Despite their ability to protect from impact, safety glasses, visors, and face cages can serve as potential obstructions to field of view and these athletes “don’t want anything in their field of vision and want to control the puck with no issues,” according to Dr Meltzer.

However, the mitigation of risk is essential — particularly in the often lucrative, but short-lived world of professional athletes. Although contact lenses may be the preferred method of vision correction in professional sports, Dr Harris acknowledges that player safety is of utmost importance. “If you have a player with damage to one eye, you want to make sure you have protection in front of that eye,” he emphasizes. 

For Dr Meltzer also, eye safety is paramount, both in clinical practice and on the ice. In fact, he wears a face cage while playing himself. Not all of his teammates follow suit, however. While he admits that he may occasionally discuss eye safety with his team, playing good hockey is the main objective once he suits up for a game. Whether he is among his Warriors teammates or serving patients in his clinical role, he knows that it is not easy to change old habits, particularly when it comes to individuals playing a game they love. “Sometimes it’s hard to change the way people play sports,” he says.     

Backyard Eye Injuries

However, one does not need to play at a competitive level to be at risk for ocular injury. A majority of eye injuries do not occur on the baseball diamond or basketball court, but right within the confines of one’s own home — 50% in fact, according to the American Academy of Ophthalmology.6 Although cleaning, home improvement projects, and yard work are considered some of the biggest culprits, lawn sports such as badminton and volleyball claim their fair share of eye-related injuries. Estimates show that 25 to 40% of patients admitted to the hospital with ocular trauma are victims of sports-related causes, and among those, 14.3% are the result of badminton.7 

Whether playing a friendly backyard game of badminton or competing in an intense game 7 eliminator during the Stanley Cup playoffs, sports-related eye injuries are always a possibility. While one may easily argue that professional athletes are well compensated for the sight-threatening hazards accompanying their occupation, it would be difficult to apply similar logic to children participating in recreational sports. Those with the ability to compete at higher levels in the future may not have the opportunity to actualize their potential in the event of an eye injury. Other sports and recreational activities that come with the potential for ocular injury include wrestling, the use of non powdered guns, cheerleading, and gymnastics.8 Nonetheless, a majority of such injuries are preventable. Miller et al argue that “Increased prevention efforts are needed, including child, parent, and coach education, along with adoption of rules that mandate the use of eye protective equipment to decrease sports- and recreation-related eye injuries among children.”8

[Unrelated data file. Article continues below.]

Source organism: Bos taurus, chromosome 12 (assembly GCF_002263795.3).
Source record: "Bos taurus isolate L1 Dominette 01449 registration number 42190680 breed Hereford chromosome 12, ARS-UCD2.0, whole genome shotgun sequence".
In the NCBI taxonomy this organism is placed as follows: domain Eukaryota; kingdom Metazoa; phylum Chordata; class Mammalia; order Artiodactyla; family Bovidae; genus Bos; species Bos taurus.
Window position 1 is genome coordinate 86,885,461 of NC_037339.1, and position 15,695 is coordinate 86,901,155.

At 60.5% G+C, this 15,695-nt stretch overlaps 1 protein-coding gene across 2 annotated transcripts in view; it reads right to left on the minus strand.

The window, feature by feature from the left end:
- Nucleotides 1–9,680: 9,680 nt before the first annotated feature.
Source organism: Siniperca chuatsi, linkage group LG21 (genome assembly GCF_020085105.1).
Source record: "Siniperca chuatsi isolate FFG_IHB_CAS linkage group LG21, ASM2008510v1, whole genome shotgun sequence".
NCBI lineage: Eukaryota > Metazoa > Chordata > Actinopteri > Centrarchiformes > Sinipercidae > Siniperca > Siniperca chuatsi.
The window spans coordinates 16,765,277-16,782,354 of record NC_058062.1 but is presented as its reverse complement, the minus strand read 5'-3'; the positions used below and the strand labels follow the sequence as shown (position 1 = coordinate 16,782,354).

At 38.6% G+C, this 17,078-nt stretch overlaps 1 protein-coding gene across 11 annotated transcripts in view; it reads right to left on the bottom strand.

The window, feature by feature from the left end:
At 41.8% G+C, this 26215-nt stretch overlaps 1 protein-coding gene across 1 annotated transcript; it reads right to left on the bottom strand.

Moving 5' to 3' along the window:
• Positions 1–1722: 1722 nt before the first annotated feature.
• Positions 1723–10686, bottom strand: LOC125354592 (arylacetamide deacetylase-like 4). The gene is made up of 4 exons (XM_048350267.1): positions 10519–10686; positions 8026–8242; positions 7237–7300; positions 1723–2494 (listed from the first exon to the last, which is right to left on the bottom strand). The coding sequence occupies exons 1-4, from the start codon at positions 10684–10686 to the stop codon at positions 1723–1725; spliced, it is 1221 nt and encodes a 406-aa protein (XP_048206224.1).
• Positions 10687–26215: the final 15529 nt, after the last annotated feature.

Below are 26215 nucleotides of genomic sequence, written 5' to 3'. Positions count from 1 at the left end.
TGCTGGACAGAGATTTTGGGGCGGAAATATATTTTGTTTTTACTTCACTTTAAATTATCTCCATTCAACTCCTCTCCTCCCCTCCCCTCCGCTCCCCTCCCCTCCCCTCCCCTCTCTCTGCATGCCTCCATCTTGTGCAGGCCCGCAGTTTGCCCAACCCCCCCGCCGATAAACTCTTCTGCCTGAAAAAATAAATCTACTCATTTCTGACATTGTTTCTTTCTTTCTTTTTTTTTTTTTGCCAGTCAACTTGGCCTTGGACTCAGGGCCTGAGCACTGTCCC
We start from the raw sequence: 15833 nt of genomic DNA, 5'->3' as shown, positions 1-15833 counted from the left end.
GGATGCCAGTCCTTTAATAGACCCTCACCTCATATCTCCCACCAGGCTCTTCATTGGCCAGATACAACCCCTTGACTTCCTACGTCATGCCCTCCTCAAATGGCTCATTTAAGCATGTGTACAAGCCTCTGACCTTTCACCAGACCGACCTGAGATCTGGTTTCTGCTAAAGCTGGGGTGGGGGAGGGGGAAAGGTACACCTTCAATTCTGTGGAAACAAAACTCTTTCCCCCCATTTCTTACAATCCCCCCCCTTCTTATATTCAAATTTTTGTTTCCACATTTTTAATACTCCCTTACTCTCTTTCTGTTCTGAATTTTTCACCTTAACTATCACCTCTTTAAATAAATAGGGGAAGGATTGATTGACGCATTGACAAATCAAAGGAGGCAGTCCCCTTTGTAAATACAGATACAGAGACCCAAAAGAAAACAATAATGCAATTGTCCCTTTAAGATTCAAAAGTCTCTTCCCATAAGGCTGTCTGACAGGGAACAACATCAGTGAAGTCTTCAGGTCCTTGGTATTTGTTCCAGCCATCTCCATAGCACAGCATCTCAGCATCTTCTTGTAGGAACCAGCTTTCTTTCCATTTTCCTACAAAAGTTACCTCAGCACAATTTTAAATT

Get An Eye Exam Before Joining the Team

As parents, leagues, and coaches ramp up their prevention efforts, clinicians must use their expertise to navigate young athletes away from potential injury. While appropriate equipment is essential, simply reminding patients of the importance of coming in for yearly eye exams may help them become more aware of specific reasons to protect their vision. “Comprehensive eye care may be a key component to eye safety,” according to Katherine Weise, OD, a professor at the University of Alabama at Birmingham (UAB) School of Optometry. As eye care physician for UAB’s athletic teams, Dr. Weise states that specific clinical findings may help athletes understand the importance of protecting their vision and compel them to take appropriate precautions. During her tenure with the Blazers, Dr Weise and her colleagues researched how athletes approach comprehensive eye care vs preseason physicals. “[We] found that nearly two-thirds of the athletes tested had never had a formal eye exam before,” according to Dr Weise. “When we followed up with dilated eye exams, we found that 5% had a reason to recommend extra eye protection including fragile corneas and retinas. We found another 5% that required extra eye protection (having 1 good eye and 1 bad eye).” If athletes are more aware of the unique circumstances pertaining to their eyes, they may be more inclined to heed clinical advice on protecting their vision.    

Nonetheless, even with appropriate preventative measures, an athlete can still experience a potentially sight-threatening injury. Eye care professionals must act promptly and appropriately in such situations. Dr Weise advises, “Eye injuries may be rare, but an approach on how to become rapidly available in acute situations is critical. Team eye doctors need to assess how well a player sees (or doesn’t), whether or not they are seeing double, the integrity of the facial bones, the structural integrity of the eyelids, and whether or not there is inflammation inside the eye, a scratch to the eye, or a detached or bruised retina.”